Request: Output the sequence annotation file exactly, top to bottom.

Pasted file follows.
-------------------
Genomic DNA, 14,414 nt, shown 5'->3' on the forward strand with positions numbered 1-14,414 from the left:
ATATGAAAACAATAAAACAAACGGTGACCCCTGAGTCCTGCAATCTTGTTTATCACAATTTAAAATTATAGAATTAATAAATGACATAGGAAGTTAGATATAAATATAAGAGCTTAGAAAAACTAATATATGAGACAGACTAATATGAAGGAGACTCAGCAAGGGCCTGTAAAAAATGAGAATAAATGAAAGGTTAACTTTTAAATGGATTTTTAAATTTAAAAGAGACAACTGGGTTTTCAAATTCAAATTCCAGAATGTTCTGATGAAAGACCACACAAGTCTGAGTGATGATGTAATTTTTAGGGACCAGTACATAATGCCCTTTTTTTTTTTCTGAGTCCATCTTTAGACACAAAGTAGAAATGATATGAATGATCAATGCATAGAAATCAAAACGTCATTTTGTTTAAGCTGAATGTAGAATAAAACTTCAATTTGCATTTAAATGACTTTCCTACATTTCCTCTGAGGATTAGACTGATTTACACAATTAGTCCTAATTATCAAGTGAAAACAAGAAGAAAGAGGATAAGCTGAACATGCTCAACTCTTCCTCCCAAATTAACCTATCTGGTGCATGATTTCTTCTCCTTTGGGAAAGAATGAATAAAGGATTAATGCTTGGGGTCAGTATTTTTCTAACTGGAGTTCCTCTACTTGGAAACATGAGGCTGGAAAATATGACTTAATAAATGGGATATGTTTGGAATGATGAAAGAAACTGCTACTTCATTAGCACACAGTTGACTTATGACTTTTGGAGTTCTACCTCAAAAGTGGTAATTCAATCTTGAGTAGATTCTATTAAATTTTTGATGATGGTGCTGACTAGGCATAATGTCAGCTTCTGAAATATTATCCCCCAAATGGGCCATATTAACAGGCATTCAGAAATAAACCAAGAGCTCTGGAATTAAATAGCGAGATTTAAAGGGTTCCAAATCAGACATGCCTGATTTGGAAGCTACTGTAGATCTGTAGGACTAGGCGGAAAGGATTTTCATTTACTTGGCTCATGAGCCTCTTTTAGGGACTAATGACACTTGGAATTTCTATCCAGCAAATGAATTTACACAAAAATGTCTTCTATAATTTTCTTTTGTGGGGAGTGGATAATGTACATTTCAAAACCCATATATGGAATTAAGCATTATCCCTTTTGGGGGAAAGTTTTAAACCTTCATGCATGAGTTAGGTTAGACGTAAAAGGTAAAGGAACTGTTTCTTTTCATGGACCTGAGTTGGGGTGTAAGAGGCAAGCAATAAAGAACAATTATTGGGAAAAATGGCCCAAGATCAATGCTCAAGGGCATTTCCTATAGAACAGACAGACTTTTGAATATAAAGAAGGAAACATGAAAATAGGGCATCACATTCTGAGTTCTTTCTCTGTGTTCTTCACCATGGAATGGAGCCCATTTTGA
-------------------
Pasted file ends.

Genomic DNA, 14,414 nt, shown 5'->3' on the forward strand with positions numbered 1-14,414 from the left:
ATATGAAAACAATAAAACAAACGGTGACCCCTGAGTCCTGCAATCTTGTTTATCACAATTTAAAATTATAGAATTAATAAATGACATAGGAAGTTAGATATAAATATAAGAGCTTAGAAAAACTAATATATGAGACAGACTAATATGAAGGAGACTCAGCAAGGGCCTGTAAAAAATGAGAATAAATGAAAGGTTAACTTTTAAATGGATTTTTAAATTTAAAAGAGACAACTGGGTTTTCAAATTCAAATTCCAGAATGTTCTGATGAAAGACCACACAAGTCTGAGTGATGATGTAATTTTTAGGGACCAGTACATAATGCCCTTTTTTTTTTTCTGAGTCCATCTTTAGACACAAAGTAGAAATGATATGAATGATCAATGCATAGAAATCAAAACGTCATTTTGTTTAAGCTGAATGTAGAATAAAACTTCAATTTGCATTTAAATGACTTTCCTACATTTCCTCTGAGGATTAGACTGATTTACACAATTAGTCCTAATTATCAAGTGAAAACAAGAAGAAAGAGGATAAGCTGAACATGCTCAACTCTTCCTCCCAAATTAACCTATCTGGTGCATGATTTCTTCTCCTTTGGGAAAGAATGAATAAAGGATTAATGCTTGGGGTCAGTATTTTTCTAACTGGAGTTCCTCTACTTGGAAACATGAGGCTGGAAAATATGACTTAATAAATGGGATATGTTTGGAATGATGAAAGAAACTGCTACTTCATTAGCACACAGTTGACTTATGACTTTTGGAGTTCTACCTCAAAAGTGGTAATTCAATCTTGAGTAGATTCTATTAAATTTTTGATGATGGTGCTGACTAGGCATAATGTCAGCTTCTGAAATATTATCCCCCAAATGGGCCATATTAACAGGCATTCAGAAATAAACCAAGAGCTCTGGAATTAAATAGCGAGATTTAAAGGGTTCCAAATCAGACATGCCTGATTTGGAAGCTACTGTAGATCTGTAGGACTAGGCGGAAAGGATTTTCATTTACTTGGCTCATGAGCCTCTTTTAGGGACTAATGACACTTGGAATTTCTATCCAGCAAATGAATTTACACAAAAATGTCTTCTATAATTTTCTTTTGTGGGGAGTGGATAATGTACATTTCAAAACCCATATATGGAATTAAGCATTATCCCTTTTGGGGGAAAGTTTTAAACCTTCATGCATGAGTTAGGTTAGACGTAAAAGGTAAAGGAACTGTTTCTTTTCATGGACCTGAGTTGGGGTGTAAGAGGCAAGCAATAAAGAACAATTATTGGGAAAAATGGCCCAAGATCAATGCTCAAGGGCATTTCCTATAGAACAGACAGACTTTTGAATATAAAGAAGGAAACATGAAAATAGGGCATCACATTCTGAGTTCTTTCTCTGTGTTCTTCACCATGGAATGGAGCCCATTTTGA